Butler did everything they needed to do to win this game, and they deserved it. They were the better team last night. They imposed their defensive will on Syracuse, and for reasons that are tough to fathom, it rattled the Orange. The Orange did not shoot poorly, though they shot below their own high standard. They hit 44% of their shots and 37% from 3 point range; they missed only 4 free throws. Meanwhile they held Butler to 40% from the field, and 25% from three point range (only 6 three pointers made).
The difference, as everyone who watched the game painfully knows, was that Butler protected the ball on offense and Syracuse gave it away. The Bulldogs had only seven turnovers in the game; Syracuse had 18, the majority of those in the first half (12).
This was a team loss for Syracuse. They played as a team all year, and won because of solid teamwork; the loss last night was in part because that teamwork was not there. Syracuse has had a high number of assists all year, particularly in terms of field goals made. Against Butler the Orange had only 12 assists on the 21 field goals they made. That is a good ratio for most teams, but when the Orange have been clicking this year, they were getting 17 to 18 assists on those 21 field goals.
There was some consistent poor decision making. The team had a very difficult time taking advantage of the Wes Johnson mismatch on Willie Veasley. Scoop Jardine seemed to carry a ‘shoot first, pass second’ mentality into the game, and we needed him to run the offense. Brandon Triche, who shook off his slump with solid outings against Vermont and Gonzaga, appeared to disappear again. Kris Joseph, 22% three point shooter, pulled up for a three during one sequence, with plenty of time left on the shot clock. Andy Rautins had five turnovers, and only two assists.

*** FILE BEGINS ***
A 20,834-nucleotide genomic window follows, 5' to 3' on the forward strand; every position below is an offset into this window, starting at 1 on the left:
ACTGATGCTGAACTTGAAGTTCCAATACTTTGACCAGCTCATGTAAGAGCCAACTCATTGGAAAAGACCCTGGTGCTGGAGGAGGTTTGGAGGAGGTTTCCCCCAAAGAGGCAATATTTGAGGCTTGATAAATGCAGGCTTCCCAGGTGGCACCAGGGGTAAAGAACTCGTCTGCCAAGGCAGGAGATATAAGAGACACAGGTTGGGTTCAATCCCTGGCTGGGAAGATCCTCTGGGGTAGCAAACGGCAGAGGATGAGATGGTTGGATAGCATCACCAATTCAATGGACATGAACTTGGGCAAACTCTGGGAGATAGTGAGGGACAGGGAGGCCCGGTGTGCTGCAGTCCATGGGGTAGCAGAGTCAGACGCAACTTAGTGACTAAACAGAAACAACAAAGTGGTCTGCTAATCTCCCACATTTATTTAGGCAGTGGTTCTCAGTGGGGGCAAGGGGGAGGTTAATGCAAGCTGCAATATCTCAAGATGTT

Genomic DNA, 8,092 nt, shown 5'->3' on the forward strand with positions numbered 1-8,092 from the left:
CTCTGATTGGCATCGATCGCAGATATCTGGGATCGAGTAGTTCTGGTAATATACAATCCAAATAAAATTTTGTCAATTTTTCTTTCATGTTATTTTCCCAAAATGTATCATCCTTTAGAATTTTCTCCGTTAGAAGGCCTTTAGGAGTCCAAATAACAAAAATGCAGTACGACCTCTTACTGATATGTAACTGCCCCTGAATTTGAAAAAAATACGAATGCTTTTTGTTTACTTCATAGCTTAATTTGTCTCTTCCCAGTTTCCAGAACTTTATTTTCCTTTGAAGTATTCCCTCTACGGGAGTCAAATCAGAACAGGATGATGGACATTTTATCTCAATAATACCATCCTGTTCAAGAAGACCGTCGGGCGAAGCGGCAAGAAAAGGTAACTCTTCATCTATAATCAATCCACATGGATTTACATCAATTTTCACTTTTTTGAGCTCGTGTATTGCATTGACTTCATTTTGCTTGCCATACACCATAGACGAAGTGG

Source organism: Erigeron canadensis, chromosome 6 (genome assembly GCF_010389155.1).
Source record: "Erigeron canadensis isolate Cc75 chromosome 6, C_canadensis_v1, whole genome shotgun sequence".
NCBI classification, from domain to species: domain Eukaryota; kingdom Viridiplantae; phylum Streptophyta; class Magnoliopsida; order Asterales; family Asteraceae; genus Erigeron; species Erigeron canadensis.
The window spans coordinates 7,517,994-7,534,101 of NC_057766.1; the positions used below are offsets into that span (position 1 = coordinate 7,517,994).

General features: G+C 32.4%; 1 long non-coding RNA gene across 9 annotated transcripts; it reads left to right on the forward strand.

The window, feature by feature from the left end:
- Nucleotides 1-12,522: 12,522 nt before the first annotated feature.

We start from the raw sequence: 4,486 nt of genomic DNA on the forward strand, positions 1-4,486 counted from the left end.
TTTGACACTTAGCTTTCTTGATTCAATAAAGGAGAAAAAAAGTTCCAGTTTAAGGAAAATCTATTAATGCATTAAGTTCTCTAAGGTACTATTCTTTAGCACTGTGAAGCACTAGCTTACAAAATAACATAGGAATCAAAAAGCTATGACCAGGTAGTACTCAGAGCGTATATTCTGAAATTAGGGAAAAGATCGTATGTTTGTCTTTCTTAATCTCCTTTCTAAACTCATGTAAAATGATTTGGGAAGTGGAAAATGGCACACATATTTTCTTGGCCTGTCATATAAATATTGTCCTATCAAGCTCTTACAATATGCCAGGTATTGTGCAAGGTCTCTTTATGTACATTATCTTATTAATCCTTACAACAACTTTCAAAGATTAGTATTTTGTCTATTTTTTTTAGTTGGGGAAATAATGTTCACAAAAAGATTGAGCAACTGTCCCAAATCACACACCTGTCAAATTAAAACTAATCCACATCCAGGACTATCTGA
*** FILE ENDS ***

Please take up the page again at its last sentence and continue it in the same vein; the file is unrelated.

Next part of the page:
This game was the first game where the loss of Arinze Onuaku really showed. Syracuse needed a big man down low who was going to catch the ball and make Butler pay inside. Rick Jackson, who hustled all game, seemed to have soaked his hands in butter before tip off. I do not know how he only had 3 turnovers, as it seemed like many more. I guess in many of those cases, he never had possession of the ball, and thus cannot be credited with a turnover.
It is disappointing. And it is always tough to see the season end on a loss. Though, most college basketball seasons for most teams end on a loss. With the exception of the NIT Champion and the NCAA Champion, everyone else goes home losing that last day, whether it’s in your conference tournament or one of the two national tournaments.
The most disappointing thing to me is I am going to miss watching this particular team play. I thoroughly enjoyed watching them this year; to me they were a fun team to watch. Good ball movement, clutch shooting, the ‘shut it down’ defense. No more opportunities to watch Andy Rautins shoot a long distance three, or make a bullet pass. No more Onuaku pounding the ball inside, or even the comical efforts at the free throw line. I will assume Wesley Johnson will be gone, and I’ll miss his soaring leaps for rebounds and dunks, and his persistent smile.
On the whole, this was a season to enjoy, and one to remember fondly. The team went 30-5; that is outstanding! They won the Big East Regular Season title, running away with it. They won the preseason NIT Tournament. They went 7-2 versus top 25 teams, and 6-0 versus top 10 teams. They played in front of an NCAA Record crowd when they beat Villanova. They swept the Hoyas during the regular season and beat UConn in their only meeting. They rose to #1 in the National Polls, for the first time since 1989, and they did it starting out being unranked. They earned a #1 seed in the NCAA tournament, something they had not done since 1979. Their head coach earned his 800th career win.
There was a whole lot to cheer for in 2009-2010. And that is how I will remember this season.
Thank you Orange, for a wonderful year.